'Clear, convincing'

In addition to Alabama, only Minnesota has no law terminating parental rights in rape cases. Many states adopted such statutes after Congress passed the Rape Survivor Child Custody Act in 2015, granting additional funding to help sexual assault victims in states that allow courts to end parental rights when there is “clear and convincing evidence” that a child was conceived by rape.

More than half of the 50 states use the “clear and convincing evidence” standard, according to an analysis by the National Conference of State Legislatures using Justice Department data.

That standard – defined as evidence that is “highly and substantially more likely to be true than not” – is also used in cases of child molestation, neglect or habitual drug use.

For example, the Kansas Court of Appeals in 2012 terminated a man's parental rights to a child who was born to a mother he allegedly raped behind a locked bathroom door at a party. Several witnesses said they heard her say, “No, no, no. Stop it,” and other protestations, leading the Kansas civil court to determine there was enough evidence of rape to sever custody without a conviction, according to court documents.

The “clear and convincing” bar is lower than the “beyond a reasonable doubt” standard used in criminal trials, and some argue it might prompt false rape claims during divorce proceedings involving child custody.

This spring in Wyoming, lawmakers stripped “clear and convincing evidence” from a bill and instead passed a statute that allows termination of parental rights only after a rape conviction.

“We have a criminal justice system for a reason, and that protects the rights of the accused,” said Wyoming state Rep. Mike Greear, a Republican.

Nearly half of states require a rape conviction to terminate parental rights. Several others allow either standard.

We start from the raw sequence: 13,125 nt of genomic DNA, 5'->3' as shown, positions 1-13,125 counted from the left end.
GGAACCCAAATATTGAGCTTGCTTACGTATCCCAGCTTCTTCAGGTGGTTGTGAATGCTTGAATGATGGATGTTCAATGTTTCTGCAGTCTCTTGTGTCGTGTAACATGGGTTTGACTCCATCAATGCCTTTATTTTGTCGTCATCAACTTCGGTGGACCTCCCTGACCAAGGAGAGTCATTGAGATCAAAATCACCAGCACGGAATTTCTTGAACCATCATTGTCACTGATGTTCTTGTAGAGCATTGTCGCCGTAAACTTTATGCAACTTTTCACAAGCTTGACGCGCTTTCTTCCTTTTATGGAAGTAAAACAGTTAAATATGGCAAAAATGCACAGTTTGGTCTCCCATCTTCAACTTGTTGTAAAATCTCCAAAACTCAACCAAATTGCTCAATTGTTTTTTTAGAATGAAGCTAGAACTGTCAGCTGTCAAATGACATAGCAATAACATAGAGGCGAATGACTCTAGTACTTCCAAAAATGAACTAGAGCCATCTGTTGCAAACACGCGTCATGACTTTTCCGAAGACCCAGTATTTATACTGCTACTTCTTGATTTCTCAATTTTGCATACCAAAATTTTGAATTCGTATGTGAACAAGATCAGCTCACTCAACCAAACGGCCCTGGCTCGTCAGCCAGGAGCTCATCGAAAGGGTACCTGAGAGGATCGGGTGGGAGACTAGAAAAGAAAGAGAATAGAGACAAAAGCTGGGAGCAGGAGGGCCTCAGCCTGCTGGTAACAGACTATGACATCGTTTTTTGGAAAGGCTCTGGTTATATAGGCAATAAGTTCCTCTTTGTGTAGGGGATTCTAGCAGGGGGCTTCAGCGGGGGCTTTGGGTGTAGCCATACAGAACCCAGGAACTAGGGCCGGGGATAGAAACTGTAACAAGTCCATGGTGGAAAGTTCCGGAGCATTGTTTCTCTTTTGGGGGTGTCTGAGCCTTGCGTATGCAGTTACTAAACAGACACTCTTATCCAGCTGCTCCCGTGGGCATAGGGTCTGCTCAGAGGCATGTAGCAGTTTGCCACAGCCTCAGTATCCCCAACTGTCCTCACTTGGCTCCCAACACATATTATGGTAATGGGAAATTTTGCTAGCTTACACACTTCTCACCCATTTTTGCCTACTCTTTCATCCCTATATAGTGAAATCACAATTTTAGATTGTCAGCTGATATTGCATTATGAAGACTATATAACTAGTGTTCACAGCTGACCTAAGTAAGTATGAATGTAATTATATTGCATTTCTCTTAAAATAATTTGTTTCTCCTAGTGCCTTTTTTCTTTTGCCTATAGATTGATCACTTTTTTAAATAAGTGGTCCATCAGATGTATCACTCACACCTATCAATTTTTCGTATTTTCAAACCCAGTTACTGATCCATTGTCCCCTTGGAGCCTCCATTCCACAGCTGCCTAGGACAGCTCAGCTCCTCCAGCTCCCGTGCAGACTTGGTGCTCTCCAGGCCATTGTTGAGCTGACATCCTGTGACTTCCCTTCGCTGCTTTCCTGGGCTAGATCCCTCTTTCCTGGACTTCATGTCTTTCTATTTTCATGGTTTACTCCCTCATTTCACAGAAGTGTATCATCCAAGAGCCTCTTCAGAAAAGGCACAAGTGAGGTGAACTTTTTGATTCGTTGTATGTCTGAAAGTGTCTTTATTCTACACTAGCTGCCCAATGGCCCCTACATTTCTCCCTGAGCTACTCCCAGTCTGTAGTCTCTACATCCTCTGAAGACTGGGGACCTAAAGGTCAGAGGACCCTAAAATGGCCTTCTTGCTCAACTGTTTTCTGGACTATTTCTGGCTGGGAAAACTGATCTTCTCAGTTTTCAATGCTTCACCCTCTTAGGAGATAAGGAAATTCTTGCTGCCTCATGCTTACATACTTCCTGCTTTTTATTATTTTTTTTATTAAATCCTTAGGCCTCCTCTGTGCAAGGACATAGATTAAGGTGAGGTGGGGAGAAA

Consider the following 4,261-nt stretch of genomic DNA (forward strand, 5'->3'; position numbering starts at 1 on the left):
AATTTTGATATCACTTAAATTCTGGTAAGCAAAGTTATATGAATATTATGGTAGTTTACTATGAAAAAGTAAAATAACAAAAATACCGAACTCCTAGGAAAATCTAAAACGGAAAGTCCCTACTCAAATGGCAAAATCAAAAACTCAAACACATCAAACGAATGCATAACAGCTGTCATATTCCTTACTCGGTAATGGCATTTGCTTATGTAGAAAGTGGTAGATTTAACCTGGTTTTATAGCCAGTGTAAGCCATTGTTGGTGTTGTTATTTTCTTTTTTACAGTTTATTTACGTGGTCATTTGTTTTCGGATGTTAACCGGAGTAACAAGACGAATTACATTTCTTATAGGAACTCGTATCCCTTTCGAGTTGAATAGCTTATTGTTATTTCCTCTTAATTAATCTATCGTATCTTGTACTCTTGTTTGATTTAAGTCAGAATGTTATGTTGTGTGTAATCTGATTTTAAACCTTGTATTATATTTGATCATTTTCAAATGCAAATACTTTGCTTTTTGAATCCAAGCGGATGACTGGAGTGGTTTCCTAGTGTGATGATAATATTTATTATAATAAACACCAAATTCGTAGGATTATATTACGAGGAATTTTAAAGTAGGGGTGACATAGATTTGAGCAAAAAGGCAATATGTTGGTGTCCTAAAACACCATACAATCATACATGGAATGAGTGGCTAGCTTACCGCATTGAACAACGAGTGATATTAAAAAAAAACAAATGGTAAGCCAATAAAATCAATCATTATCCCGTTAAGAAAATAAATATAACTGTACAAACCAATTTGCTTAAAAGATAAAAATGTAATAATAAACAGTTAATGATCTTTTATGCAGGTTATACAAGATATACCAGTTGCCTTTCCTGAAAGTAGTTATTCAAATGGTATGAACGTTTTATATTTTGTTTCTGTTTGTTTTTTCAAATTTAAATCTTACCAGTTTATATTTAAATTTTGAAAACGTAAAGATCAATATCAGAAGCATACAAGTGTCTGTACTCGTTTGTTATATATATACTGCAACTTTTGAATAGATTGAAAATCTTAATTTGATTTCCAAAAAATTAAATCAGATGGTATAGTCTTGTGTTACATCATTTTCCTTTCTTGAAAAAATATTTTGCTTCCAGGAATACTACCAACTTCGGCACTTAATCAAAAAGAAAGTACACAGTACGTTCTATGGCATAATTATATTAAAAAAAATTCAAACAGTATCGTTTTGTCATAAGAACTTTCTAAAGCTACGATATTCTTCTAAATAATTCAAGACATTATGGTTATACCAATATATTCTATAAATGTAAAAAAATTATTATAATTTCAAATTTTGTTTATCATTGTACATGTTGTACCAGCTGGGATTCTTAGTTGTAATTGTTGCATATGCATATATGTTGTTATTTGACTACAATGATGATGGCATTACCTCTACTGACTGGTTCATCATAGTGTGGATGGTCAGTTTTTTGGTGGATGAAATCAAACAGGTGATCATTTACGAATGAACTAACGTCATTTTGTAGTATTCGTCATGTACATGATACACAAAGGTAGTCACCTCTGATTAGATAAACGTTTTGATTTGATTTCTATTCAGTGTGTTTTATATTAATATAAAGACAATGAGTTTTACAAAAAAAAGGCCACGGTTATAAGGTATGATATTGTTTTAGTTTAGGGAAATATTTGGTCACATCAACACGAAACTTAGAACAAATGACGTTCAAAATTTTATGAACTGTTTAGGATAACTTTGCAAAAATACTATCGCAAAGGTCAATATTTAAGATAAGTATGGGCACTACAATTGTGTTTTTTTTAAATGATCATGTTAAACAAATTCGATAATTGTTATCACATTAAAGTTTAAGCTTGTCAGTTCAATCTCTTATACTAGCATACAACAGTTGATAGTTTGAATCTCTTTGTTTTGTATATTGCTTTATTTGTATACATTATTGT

Activists argue that the conviction standard is too high, given three out of four rapes in the United States go unreported, according to an analysis by the nonprofit advocacy group Rape, Abuse and Incest National Network, which used an annual study conducted by the Justice Department. While the data is debated, RAINN estimates that less than 1 percent of all rapes lead to criminal convictions with incarceration.

Jessica Stallings, who said she was 12 when her mother's half-brother began climbing into her bed at night. Before she turned 18, she had endured four pregnancies. The first ended in miscarriage, and one son died of a disease more likely to occur in cases of incest.

Then her family forced her to marry her uncle, she said. Stallings later fled, and a court deemed the marriage illegal because of a “familial relationship.”

She built a stable home in Fort Payne, Alabama, for her sons, now 15 and 12. But in the winter of 2017, she discovered that she was not yet free of the man she calls “Uncle Lenny.” Despite DNA tests that proved incest, he maintained parental rights to the boys and fought Stallings for visitation. A judge ruled he was entitled to see them for three days during Christmastime.

Her uncle – Lenion Richard Barnett Jr., 39 – could not be reached for comment.